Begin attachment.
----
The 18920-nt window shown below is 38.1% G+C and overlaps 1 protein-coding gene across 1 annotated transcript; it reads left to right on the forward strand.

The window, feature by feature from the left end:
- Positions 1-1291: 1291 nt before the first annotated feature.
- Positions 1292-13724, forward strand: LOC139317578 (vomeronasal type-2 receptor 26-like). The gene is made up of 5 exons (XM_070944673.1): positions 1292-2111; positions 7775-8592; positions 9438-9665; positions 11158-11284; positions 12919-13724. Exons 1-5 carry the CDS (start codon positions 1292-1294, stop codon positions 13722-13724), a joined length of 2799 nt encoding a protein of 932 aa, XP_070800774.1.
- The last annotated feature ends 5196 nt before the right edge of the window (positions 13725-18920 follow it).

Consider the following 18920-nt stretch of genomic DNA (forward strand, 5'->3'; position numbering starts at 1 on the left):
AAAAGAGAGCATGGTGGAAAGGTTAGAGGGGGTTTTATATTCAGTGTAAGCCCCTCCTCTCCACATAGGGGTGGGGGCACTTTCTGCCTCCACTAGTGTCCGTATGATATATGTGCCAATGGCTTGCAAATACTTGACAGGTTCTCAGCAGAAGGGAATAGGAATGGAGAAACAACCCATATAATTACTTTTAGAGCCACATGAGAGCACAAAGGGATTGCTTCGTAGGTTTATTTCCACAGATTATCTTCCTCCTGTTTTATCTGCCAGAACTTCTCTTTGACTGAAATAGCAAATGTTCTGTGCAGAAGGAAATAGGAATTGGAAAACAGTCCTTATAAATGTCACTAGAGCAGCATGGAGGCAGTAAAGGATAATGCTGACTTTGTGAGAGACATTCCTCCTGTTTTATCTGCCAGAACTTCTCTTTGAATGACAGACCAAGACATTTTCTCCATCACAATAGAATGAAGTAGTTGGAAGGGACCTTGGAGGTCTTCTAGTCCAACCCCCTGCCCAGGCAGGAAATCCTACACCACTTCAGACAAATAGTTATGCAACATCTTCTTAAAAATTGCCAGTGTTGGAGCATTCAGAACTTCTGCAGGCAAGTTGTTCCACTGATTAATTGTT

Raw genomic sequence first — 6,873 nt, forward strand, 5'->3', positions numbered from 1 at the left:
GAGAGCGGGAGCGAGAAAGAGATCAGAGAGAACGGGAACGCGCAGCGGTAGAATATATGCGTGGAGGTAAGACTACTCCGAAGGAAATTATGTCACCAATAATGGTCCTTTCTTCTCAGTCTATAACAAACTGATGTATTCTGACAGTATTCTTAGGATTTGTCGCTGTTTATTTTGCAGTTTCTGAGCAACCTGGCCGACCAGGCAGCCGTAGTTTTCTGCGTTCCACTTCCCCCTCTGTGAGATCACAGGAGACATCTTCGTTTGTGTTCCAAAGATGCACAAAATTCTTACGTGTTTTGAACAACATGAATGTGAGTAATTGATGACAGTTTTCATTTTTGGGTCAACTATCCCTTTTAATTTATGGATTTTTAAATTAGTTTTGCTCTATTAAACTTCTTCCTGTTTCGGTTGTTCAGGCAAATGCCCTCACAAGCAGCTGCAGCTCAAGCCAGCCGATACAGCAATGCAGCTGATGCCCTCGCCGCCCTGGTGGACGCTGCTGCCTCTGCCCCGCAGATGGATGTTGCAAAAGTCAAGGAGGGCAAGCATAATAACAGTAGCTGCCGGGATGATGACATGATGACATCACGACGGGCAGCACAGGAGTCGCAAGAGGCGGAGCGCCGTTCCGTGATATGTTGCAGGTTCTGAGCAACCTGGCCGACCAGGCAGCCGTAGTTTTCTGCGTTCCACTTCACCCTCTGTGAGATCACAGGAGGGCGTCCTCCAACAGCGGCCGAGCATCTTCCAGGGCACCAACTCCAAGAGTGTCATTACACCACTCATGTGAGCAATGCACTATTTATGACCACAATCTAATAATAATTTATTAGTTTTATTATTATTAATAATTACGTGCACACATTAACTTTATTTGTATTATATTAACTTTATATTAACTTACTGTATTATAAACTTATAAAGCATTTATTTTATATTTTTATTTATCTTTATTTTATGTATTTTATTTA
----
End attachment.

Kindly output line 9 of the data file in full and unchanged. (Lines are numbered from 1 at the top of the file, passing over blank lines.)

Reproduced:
GAGAGCGGGAGCGAGAAAGAGATCAGAGAGAACGGGAACGCGCAGCGGTAGAATATATGCGTGGAGGTAAGACTACTCCGAAGGAAATTATGTCACCAATAATGGTCCTTTCTTCTCAGTCTATAACAAACTGATGTATTCTGACAGTATTCTTAGGATTTGTCGCTGTTTATTTTGCAGTTTCTGAGCAACCTGGCCGACCAGGCAGCCGTAGTTTTCTGCGTTCCACTTCCCCCTCTGTGAGATCACAGGAGACATCTTCGTTTGTGTTCCAAAGATGCACAAAATTCTTACGTGTTTTGAACAACATGAATGTGAGTAATTGATGACAGTTTTCATTTTTGGGTCAACTATCCCTTTTAATTTATGGATTTTTAAATTAGTTTTGCTCTATTAAACTTCTTCCTGTTTCGGTTGTTCAGGCAAATGCCCTCACAAGCAGCTGCAGCTCAAGCCAGCCGATACAGCAATGCAGCTGATGCCCTCGCCGCCCTGGTGGACGCTGCTGCCTCTGCCCCGCAGATGGATGTTGCAAAAGTCAAGGAGGGCAAGCATAATAACAGTAGCTGCCGGGATGATGACATGATGACATCACGACGGGCAGCACAGGAGTCGCAAGAGGCGGAGCGCCGTTCCGTGATATGTTGCAGGTTCTGAGCAACCTGGCCGACCAGGCAGCCGTAGTTTTCTGCGTTCCACTTCACCCTCTGTGAGATCACAGGAGGGCGTCCTCCAACAGCGGCCGAGCATCTTCCAGGGCACCAACTCCAAGAGTGTCATTACACCACTCATGTGAGCAATGCACTATTTATGACCACAATCTAATAATAATTTATTAGTTTTATTATTATTAATAATTACGTGCACACATTAACTTTATTTGTATTATATTAACTTTATATTAACTTACTGTATTATAAACTTATAAAGCATTTATTTTATATTTTTATTTATCTTTATTTTATGTATTTTATTTA